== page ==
When I asked people who she was, they would shrug, because no one had noticed her particularly. There were so many spectators in that courtroom, it was actually difficult to breathe. There were days when the smell of human sweat, and all the tension collected in people’s bodies, was so overpowering that I literally kept a handkerchief to my nose the whole time I sat there.
I didn’t want to be there and yet I was there.
When it was all, all over, when the mayor was being taken away in handcuffs, when his wife was wailing and gnashing her teeth, when the flashbulbs were popping and there was general pandemonium, desks toppling over and people scuffling to be the first to get the story out, I couldn’t move. People shoved me from behind, cursing. They were trying to get to the girl’s mother.
“What do you think about the verdict?” they asked her. “Are you happy?”
That was the first time I saw the woman’s eyes fill with tears. She didn’t answer, only pushed her way wordlessly out of the room.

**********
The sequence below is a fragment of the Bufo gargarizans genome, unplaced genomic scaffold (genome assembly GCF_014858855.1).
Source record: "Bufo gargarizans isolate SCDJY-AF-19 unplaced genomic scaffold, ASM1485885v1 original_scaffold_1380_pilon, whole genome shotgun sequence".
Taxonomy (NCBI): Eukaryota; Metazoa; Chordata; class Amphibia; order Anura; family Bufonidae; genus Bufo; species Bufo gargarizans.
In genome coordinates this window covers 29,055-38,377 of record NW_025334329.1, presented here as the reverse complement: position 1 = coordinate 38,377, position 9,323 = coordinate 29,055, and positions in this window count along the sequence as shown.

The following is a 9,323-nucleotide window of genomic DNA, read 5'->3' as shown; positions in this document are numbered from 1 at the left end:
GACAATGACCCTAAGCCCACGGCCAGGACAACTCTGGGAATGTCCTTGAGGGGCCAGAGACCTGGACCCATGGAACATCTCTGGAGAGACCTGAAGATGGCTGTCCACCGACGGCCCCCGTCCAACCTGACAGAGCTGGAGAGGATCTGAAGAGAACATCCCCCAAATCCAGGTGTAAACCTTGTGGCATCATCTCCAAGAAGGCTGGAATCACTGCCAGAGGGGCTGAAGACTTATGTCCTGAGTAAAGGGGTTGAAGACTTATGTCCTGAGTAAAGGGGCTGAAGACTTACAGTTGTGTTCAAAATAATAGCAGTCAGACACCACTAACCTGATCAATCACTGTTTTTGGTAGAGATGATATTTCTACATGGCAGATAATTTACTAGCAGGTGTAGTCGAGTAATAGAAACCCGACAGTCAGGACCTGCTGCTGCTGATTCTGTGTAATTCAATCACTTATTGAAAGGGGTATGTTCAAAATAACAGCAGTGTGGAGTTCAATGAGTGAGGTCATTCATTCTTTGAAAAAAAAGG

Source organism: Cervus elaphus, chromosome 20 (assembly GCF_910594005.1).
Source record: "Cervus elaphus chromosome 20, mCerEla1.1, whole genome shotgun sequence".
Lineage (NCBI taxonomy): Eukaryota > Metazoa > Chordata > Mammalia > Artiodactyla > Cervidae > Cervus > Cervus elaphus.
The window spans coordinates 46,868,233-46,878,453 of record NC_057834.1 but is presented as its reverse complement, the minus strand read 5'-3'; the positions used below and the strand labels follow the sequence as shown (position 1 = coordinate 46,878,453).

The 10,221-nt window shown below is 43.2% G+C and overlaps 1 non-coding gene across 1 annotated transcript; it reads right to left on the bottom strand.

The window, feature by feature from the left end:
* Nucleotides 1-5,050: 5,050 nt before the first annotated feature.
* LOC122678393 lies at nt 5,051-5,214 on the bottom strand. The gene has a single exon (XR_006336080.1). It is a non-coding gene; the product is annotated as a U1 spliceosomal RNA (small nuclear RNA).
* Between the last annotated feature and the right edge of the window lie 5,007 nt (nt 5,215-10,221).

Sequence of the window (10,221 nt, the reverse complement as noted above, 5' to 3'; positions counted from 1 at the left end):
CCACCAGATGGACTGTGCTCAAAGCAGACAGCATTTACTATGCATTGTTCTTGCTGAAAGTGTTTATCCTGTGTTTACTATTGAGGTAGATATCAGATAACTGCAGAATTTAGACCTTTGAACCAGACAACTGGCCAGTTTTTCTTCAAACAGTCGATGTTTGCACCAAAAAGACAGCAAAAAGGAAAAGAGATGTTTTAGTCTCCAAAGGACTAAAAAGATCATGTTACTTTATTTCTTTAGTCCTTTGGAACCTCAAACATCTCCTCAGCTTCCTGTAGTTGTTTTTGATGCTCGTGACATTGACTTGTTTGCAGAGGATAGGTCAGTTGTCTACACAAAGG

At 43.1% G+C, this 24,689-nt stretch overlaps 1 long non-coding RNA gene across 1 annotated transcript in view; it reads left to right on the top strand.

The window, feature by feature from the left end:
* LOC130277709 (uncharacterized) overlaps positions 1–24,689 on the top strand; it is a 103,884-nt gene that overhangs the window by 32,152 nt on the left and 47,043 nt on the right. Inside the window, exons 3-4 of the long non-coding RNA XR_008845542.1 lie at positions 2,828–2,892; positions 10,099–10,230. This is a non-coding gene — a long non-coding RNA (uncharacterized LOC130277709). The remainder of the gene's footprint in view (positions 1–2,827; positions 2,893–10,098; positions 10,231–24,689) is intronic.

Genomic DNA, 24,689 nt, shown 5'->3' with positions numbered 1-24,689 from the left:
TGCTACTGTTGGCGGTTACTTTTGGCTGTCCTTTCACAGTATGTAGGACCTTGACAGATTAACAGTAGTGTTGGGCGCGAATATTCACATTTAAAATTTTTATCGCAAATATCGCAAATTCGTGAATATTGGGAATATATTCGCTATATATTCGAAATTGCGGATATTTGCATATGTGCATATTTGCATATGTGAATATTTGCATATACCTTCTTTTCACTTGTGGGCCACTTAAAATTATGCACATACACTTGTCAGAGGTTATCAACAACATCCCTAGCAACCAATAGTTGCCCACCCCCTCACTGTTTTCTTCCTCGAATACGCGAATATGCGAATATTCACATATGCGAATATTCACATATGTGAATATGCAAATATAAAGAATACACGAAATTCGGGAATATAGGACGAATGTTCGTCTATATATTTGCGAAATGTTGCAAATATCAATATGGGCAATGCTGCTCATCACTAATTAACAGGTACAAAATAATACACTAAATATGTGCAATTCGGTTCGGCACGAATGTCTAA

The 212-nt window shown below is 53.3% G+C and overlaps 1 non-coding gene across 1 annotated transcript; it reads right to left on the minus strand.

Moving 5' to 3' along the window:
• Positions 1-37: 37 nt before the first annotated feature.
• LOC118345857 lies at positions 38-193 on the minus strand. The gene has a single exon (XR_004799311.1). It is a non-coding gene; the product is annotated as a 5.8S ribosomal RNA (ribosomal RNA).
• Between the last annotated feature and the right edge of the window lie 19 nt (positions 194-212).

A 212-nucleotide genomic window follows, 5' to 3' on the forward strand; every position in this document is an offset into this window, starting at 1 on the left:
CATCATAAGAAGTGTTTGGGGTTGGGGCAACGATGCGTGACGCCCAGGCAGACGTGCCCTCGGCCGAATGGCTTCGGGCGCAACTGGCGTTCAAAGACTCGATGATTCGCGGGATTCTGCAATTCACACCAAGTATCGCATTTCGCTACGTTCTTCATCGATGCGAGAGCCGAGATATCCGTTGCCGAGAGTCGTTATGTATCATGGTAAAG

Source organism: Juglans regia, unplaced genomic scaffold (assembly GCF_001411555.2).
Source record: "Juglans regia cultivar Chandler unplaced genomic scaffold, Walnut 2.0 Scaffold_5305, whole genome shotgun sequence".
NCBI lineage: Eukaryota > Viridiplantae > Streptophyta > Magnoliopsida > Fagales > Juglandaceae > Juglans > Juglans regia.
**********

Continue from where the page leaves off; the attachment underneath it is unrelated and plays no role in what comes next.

Much, much later, when I was myself again, I opened a newspaper and there was his picture. I couldn’t mistake that shock of hair that looked like a rug, those pig eyes. He was sitting in a bathtub, and, from what I could see of him, was apparently naked. The caption said that the picture had been taken in jail. But the mayor was smiling. The article said the mayor’s bath water was sprinkled with rose petals provided by his loving wife, Fe, the new mayor of Calauan.
“Mayor of the Roses” appears in Marianne Villanueva’s collection Mayor of the Roses: Stories published in February by Miami University Press. Mel Vera Cruz is an award-winning artist who grew up in the Philippines and lives in San Francisco. Visit him at melveracruz.com.